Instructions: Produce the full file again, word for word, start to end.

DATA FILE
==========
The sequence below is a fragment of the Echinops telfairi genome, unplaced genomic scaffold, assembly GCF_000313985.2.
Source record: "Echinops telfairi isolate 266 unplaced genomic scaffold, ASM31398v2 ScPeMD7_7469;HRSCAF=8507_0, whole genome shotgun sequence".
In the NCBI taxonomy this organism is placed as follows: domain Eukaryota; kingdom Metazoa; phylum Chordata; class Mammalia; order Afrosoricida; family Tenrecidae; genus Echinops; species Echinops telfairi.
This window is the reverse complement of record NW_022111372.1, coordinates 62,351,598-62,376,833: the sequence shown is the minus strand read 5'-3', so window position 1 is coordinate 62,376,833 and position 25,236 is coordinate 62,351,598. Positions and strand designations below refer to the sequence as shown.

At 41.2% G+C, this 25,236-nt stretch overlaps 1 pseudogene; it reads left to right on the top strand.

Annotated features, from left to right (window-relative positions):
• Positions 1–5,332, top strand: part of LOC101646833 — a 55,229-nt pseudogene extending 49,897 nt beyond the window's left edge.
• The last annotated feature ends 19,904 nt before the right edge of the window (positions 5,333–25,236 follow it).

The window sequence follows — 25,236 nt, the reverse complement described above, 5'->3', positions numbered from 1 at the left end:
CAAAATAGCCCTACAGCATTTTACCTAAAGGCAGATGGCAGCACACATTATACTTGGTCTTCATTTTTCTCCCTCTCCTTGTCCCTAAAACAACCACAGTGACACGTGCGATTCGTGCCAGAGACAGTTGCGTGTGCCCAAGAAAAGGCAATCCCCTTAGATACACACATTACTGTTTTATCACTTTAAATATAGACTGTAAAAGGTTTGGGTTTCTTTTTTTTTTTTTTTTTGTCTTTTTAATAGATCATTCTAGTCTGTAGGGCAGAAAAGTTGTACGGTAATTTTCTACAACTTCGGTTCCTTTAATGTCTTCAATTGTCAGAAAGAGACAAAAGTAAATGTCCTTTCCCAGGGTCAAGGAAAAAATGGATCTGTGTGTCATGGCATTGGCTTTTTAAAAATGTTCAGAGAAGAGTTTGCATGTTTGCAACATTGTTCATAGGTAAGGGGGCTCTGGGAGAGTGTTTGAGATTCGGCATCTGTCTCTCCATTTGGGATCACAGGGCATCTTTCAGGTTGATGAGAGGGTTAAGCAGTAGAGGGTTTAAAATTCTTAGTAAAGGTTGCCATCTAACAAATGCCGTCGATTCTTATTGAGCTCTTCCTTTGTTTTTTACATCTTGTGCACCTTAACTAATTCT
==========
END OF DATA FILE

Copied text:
The sequence below is a fragment of the Echinops telfairi genome, unplaced genomic scaffold, assembly GCF_000313985.2.
Source record: "Echinops telfairi isolate 266 unplaced genomic scaffold, ASM31398v2 ScPeMD7_7469;HRSCAF=8507_0, whole genome shotgun sequence".
In the NCBI taxonomy this organism is placed as follows: domain Eukaryota; kingdom Metazoa; phylum Chordata; class Mammalia; order Afrosoricida; family Tenrecidae; genus Echinops; species Echinops telfairi.
This window is the reverse complement of record NW_022111372.1, coordinates 62,351,598-62,376,833: the sequence shown is the minus strand read 5'-3', so window position 1 is coordinate 62,376,833 and position 25,236 is coordinate 62,351,598. Positions and strand designations below refer to the sequence as shown.

At 41.2% G+C, this 25,236-nt stretch overlaps 1 pseudogene; it reads left to right on the top strand.

Annotated features, from left to right (window-relative positions):
• Positions 1–5,332, top strand: part of LOC101646833 — a 55,229-nt pseudogene extending 49,897 nt beyond the window's left edge.
• The last annotated feature ends 19,904 nt before the right edge of the window (positions 5,333–25,236 follow it).

The window sequence follows — 25,236 nt, the reverse complement described above, 5'->3', positions numbered from 1 at the left end:
CAAAATAGCCCTACAGCATTTTACCTAAAGGCAGATGGCAGCACACATTATACTTGGTCTTCATTTTTCTCCCTCTCCTTGTCCCTAAAACAACCACAGTGACACGTGCGATTCGTGCCAGAGACAGTTGCGTGTGCCCAAGAAAAGGCAATCCCCTTAGATACACACATTACTGTTTTATCACTTTAAATATAGACTGTAAAAGGTTTGGGTTTCTTTTTTTTTTTTTTTTTGTCTTTTTAATAGATCATTCTAGTCTGTAGGGCAGAAAAGTTGTACGGTAATTTTCTACAACTTCGGTTCCTTTAATGTCTTCAATTGTCAGAAAGAGACAAAAGTAAATGTCCTTTCCCAGGGTCAAGGAAAAAATGGATCTGTGTGTCATGGCATTGGCTTTTTAAAAATGTTCAGAGAAGAGTTTGCATGTTTGCAACATTGTTCATAGGTAAGGGGGCTCTGGGAGAGTGTTTGAGATTCGGCATCTGTCTCTCCATTTGGGATCACAGGGCATCTTTCAGGTTGATGAGAGGGTTAAGCAGTAGAGGGTTTAAAATTCTTAGTAAAGGTTGCCATCTAACAAATGCCGTCGATTCTTATTGAGCTCTTCCTTTGTTTTTTACATCTTGTGCACCTTAACTAATTCT